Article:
How Much Does Your State Collect in Sales Taxes per Capita?

March 18, 2020

This week’s map looks at state and local sales tax collections per capita. Forty-five states and the District of Columbia have state-levied sales taxes. Five states—Alaska, Delaware, Montana, New Hampshire, and Oregon—do not collect sales taxes at the state level, although Alaska allows localities to impose local sales taxes.

How Much Does Your State Collect in Sales Taxes per Capita? Sales tax collections per capita in your state, State and local sales tax collections per capitae

In fiscal year (FY) 2017, the highest state sales tax collections per capita were found in Washington ($2,476), Hawaii ($2,431), the District of Columbia ($1,967), Louisiana ($1,851), Nevada ($1,846), and South Dakota ($1,648). Hawaii and South Dakota have broad sales tax bases that include many services, contributing to those states’ high collections per capita. Both states’ sales tax bases, but particularly Hawaii’s, capture many business-to-business transactions instead of just final consumer goods and services. That creates harmful tax pyramiding, where the sales tax is embedded in the final price several times over as imposed at multiple points during the production process.

The lowest state and local sales tax collections per capita are found in Alaska ($316), Vermont ($627), Virginia ($642), West Virginia ($758), South Carolina ($760), and Maryland ($765). Rates and (in some cases) lower per capita consumption play a part in these states’ sales tax collections, but their relatively narrow bases also affect collections.

Narrow sales tax bases reduce collections, but more importantly, they make the tax less neutral and less economically efficient. Many states exempt certain goods (like groceries or clothing) from the sales tax for political reasons, while they exclude many consumer services (such as dry cleaning, haircuts, or tax preparation) largely by historical accident. Most states instituted their sales taxes during the Great Depression era, where services made up a much smaller portion of the economy. Since then, the portion of total U.S. personal consumption dedicated to services has grown significantly, while purchase of goods has declined. This trend has contributed to the erosion of states’ sales tax bases over time, an unintentional base-narrowing that puts upward pressure on sales tax rates.

Broader sales tax bases address an important equity concern, as services, which are currently mostly exempt, tend to be consumed disproportionately by higher-net-worth individuals, and their exclusion makes the tax more regressive. Curiously, a policy expressly designed to inject progressivity into sales taxes—an exemption for groceries—largely fails to accomplish its purpose. Studies suggest that the exclusion of groceries beyond the required exemption for food purchased using SNAP or WIC does not actually favor lower earners.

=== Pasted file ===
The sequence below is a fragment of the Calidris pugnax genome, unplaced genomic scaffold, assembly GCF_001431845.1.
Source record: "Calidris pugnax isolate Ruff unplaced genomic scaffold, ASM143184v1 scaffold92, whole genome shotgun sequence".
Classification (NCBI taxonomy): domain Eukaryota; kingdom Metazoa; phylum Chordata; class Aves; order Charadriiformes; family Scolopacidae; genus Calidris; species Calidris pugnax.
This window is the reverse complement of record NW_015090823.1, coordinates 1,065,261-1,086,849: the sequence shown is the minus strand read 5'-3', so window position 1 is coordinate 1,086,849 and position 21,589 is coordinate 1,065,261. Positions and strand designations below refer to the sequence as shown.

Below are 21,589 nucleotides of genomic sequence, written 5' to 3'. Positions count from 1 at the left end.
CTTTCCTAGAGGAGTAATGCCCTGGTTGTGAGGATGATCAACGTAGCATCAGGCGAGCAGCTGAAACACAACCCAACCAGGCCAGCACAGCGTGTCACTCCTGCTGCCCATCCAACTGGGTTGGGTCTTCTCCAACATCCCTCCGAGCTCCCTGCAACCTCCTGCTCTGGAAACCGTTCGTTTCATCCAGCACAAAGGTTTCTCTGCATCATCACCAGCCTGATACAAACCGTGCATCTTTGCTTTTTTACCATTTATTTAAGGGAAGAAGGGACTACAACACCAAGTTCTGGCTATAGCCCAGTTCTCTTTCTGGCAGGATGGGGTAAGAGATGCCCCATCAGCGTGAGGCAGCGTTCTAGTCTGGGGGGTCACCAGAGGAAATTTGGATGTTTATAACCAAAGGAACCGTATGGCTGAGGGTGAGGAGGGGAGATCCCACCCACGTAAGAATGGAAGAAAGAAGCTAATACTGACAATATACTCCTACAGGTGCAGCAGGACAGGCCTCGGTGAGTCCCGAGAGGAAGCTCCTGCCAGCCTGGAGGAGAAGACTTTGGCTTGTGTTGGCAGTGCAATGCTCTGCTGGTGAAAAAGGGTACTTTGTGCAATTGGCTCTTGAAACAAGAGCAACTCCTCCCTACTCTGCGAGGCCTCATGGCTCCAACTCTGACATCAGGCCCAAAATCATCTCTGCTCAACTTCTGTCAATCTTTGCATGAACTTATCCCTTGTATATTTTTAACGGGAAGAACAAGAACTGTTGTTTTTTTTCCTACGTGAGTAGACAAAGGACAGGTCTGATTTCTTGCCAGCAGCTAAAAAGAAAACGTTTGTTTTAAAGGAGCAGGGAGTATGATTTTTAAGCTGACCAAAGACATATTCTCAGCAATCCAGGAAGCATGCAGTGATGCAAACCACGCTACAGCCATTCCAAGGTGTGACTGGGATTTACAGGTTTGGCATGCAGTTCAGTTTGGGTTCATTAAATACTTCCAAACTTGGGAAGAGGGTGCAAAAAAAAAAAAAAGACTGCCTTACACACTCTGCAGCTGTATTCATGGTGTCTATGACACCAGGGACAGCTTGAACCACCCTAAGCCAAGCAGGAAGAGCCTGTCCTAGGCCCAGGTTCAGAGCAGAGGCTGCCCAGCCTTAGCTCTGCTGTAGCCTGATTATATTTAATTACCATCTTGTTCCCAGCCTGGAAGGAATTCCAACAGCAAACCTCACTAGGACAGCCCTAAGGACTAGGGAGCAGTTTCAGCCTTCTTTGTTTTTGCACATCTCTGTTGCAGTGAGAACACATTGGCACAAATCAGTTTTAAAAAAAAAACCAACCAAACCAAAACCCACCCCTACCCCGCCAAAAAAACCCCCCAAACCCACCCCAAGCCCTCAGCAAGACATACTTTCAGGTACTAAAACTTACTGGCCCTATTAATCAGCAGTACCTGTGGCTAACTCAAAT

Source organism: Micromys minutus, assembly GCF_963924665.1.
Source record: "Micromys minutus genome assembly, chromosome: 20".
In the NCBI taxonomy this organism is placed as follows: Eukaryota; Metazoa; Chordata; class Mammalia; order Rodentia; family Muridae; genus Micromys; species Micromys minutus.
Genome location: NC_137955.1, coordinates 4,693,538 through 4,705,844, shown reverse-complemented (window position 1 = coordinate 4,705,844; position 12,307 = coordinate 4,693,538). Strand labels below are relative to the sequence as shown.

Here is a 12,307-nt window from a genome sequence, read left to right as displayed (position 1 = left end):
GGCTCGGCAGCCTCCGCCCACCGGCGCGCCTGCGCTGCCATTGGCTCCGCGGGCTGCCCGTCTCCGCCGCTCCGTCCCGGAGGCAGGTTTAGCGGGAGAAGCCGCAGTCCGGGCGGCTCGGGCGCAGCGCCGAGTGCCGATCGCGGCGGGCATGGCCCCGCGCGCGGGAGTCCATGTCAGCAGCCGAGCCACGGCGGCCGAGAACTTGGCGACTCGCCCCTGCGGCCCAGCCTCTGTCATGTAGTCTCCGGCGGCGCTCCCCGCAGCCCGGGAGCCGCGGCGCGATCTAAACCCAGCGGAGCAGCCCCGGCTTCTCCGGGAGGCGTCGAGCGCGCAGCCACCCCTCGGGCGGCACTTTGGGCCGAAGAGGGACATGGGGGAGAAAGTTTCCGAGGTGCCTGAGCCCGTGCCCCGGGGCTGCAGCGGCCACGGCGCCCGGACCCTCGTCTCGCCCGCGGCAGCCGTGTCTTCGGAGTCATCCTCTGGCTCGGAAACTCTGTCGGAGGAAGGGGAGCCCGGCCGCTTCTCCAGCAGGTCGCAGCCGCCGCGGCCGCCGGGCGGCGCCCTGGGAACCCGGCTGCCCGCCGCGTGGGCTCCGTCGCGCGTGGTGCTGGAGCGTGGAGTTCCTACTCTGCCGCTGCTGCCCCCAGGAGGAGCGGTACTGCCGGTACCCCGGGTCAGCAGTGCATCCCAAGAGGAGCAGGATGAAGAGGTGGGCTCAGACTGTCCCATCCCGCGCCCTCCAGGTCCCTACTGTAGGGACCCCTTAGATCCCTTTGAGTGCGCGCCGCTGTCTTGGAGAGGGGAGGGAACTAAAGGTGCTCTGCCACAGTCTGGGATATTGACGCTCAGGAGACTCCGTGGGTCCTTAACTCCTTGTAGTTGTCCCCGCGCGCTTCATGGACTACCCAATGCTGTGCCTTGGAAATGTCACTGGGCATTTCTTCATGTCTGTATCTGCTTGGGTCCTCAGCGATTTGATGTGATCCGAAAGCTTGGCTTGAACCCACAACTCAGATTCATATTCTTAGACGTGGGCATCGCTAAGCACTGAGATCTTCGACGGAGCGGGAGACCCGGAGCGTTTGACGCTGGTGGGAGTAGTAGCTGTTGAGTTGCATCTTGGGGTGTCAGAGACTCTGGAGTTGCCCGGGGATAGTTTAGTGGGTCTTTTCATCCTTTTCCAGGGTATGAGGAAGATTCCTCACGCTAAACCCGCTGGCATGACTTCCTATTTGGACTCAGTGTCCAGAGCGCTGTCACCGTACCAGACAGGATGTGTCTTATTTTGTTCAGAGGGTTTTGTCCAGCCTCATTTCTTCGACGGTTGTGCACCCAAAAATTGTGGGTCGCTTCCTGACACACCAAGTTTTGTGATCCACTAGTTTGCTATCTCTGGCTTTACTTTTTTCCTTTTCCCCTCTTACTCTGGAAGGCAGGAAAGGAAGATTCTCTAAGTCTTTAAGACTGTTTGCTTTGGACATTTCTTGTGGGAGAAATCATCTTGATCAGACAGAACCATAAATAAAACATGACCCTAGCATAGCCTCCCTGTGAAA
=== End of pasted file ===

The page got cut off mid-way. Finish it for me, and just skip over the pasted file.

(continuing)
Rightsizing a state’s sales tax base can not only make the tax more equitable and better align it with the modern economy but also generate revenue that can be used to pay down the rates of more harmful taxes. That is why sales tax base broadening, which is favored by public finance scholars across the political spectrum, features prominently in many tax reform plans.

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The tax base is the total amount of income, property, assets, consumption, transactions, or other economic activity subject to taxation by a tax authority. A narrow tax base is non-neutral and inefficient. A broad tax base reduces tax administration costs and allows more revenue to be raised at lower rates.

Tax pyramiding occurs when the same final good or service is taxed multiple times along the production process. This yields vastly different effective tax rates depending on the length of the supply chain and disproportionately harms low-margin firms. Gross receipts taxes are a prime example of tax pyramiding in action.

A sales tax is levied on retail sales of goods and services and, ideally, should apply to all final consumption with few exemptions. Many governments exempt goods like groceries; base broadening, such as including groceries, could keep rates lower. A sales tax should exempt business-to-business transactions which, when taxed, cause tax pyramiding.

A property tax is primarily levied on immovable property like land and buildings, as well as on tangible personal property that is movable, like vehicles and equipment. Property taxes are the single largest source of state and local revenue in the U.S. and help fund schools, roads, police, and other services.

Base broadening is the expansion of the amount of economic activity subject to tax, usually by eliminating exemptions, exclusions, deductions, credits, and other preferences. Narrow tax bases are non-neutral, favoring one product or industry over another, and can undermine revenue stability.